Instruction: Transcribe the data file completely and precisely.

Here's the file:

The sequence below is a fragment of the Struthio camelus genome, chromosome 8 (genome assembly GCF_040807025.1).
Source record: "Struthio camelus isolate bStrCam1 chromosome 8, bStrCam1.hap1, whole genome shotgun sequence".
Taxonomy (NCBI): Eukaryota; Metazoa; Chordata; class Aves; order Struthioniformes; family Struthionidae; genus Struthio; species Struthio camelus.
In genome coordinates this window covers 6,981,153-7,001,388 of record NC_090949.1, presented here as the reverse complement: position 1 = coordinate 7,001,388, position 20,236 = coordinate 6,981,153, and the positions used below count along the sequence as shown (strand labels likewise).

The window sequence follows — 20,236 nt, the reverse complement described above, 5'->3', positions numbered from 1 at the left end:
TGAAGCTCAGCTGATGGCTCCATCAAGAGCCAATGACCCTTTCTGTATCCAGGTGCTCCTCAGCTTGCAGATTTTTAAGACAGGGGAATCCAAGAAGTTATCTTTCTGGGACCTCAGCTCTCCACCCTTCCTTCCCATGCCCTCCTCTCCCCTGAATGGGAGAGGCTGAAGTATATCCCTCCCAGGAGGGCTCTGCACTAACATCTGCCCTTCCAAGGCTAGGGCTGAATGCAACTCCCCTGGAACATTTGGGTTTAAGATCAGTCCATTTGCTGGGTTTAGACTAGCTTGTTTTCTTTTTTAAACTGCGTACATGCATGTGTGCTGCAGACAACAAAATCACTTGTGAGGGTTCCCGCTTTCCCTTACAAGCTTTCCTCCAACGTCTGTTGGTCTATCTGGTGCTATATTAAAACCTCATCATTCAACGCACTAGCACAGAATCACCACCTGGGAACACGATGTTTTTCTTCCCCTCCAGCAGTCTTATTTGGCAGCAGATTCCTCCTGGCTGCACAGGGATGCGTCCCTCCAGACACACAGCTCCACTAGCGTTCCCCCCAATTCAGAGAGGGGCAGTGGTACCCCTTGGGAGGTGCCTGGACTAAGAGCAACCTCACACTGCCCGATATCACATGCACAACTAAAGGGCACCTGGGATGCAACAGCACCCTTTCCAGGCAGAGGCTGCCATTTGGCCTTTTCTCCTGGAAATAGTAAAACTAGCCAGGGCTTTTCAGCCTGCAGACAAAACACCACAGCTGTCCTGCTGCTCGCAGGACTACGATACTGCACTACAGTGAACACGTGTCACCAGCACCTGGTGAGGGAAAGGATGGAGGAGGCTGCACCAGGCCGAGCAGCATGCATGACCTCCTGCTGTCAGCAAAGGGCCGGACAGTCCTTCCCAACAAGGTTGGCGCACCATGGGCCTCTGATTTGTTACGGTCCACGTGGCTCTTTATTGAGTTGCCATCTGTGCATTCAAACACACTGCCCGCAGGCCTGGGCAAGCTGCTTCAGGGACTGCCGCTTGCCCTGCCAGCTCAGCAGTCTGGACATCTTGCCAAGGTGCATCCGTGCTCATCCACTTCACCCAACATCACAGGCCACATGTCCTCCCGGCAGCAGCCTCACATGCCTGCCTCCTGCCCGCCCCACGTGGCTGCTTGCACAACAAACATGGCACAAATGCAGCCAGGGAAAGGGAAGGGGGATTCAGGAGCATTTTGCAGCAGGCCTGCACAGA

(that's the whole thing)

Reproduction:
The sequence below is a fragment of the Struthio camelus genome, chromosome 8 (genome assembly GCF_040807025.1).
Source record: "Struthio camelus isolate bStrCam1 chromosome 8, bStrCam1.hap1, whole genome shotgun sequence".
Taxonomy (NCBI): Eukaryota; Metazoa; Chordata; class Aves; order Struthioniformes; family Struthionidae; genus Struthio; species Struthio camelus.
In genome coordinates this window covers 6,981,153-7,001,388 of record NC_090949.1, presented here as the reverse complement: position 1 = coordinate 7,001,388, position 20,236 = coordinate 6,981,153, and the positions used below count along the sequence as shown (strand labels likewise).

The window sequence follows — 20,236 nt, the reverse complement described above, 5'->3', positions numbered from 1 at the left end:
TGAAGCTCAGCTGATGGCTCCATCAAGAGCCAATGACCCTTTCTGTATCCAGGTGCTCCTCAGCTTGCAGATTTTTAAGACAGGGGAATCCAAGAAGTTATCTTTCTGGGACCTCAGCTCTCCACCCTTCCTTCCCATGCCCTCCTCTCCCCTGAATGGGAGAGGCTGAAGTATATCCCTCCCAGGAGGGCTCTGCACTAACATCTGCCCTTCCAAGGCTAGGGCTGAATGCAACTCCCCTGGAACATTTGGGTTTAAGATCAGTCCATTTGCTGGGTTTAGACTAGCTTGTTTTCTTTTTTAAACTGCGTACATGCATGTGTGCTGCAGACAACAAAATCACTTGTGAGGGTTCCCGCTTTCCCTTACAAGCTTTCCTCCAACGTCTGTTGGTCTATCTGGTGCTATATTAAAACCTCATCATTCAACGCACTAGCACAGAATCACCACCTGGGAACACGATGTTTTTCTTCCCCTCCAGCAGTCTTATTTGGCAGCAGATTCCTCCTGGCTGCACAGGGATGCGTCCCTCCAGACACACAGCTCCACTAGCGTTCCCCCCAATTCAGAGAGGGGCAGTGGTACCCCTTGGGAGGTGCCTGGACTAAGAGCAACCTCACACTGCCCGATATCACATGCACAACTAAAGGGCACCTGGGATGCAACAGCACCCTTTCCAGGCAGAGGCTGCCATTTGGCCTTTTCTCCTGGAAATAGTAAAACTAGCCAGGGCTTTTCAGCCTGCAGACAAAACACCACAGCTGTCCTGCTGCTCGCAGGACTACGATACTGCACTACAGTGAACACGTGTCACCAGCACCTGGTGAGGGAAAGGATGGAGGAGGCTGCACCAGGCCGAGCAGCATGCATGACCTCCTGCTGTCAGCAAAGGGCCGGACAGTCCTTCCCAACAAGGTTGGCGCACCATGGGCCTCTGATTTGTTACGGTCCACGTGGCTCTTTATTGAGTTGCCATCTGTGCATTCAAACACACTGCCCGCAGGCCTGGGCAAGCTGCTTCAGGGACTGCCGCTTGCCCTGCCAGCTCAGCAGTCTGGACATCTTGCCAAGGTGCATCCGTGCTCATCCACTTCACCCAACATCACAGGCCACATGTCCTCCCGGCAGCAGCCTCACATGCCTGCCTCCTGCCCGCCCCACGTGGCTGCTTGCACAACAAACATGGCACAAATGCAGCCAGGGAAAGGGAAGGGGGATTCAGGAGCATTTTGCAGCAGGCCTGCACAGA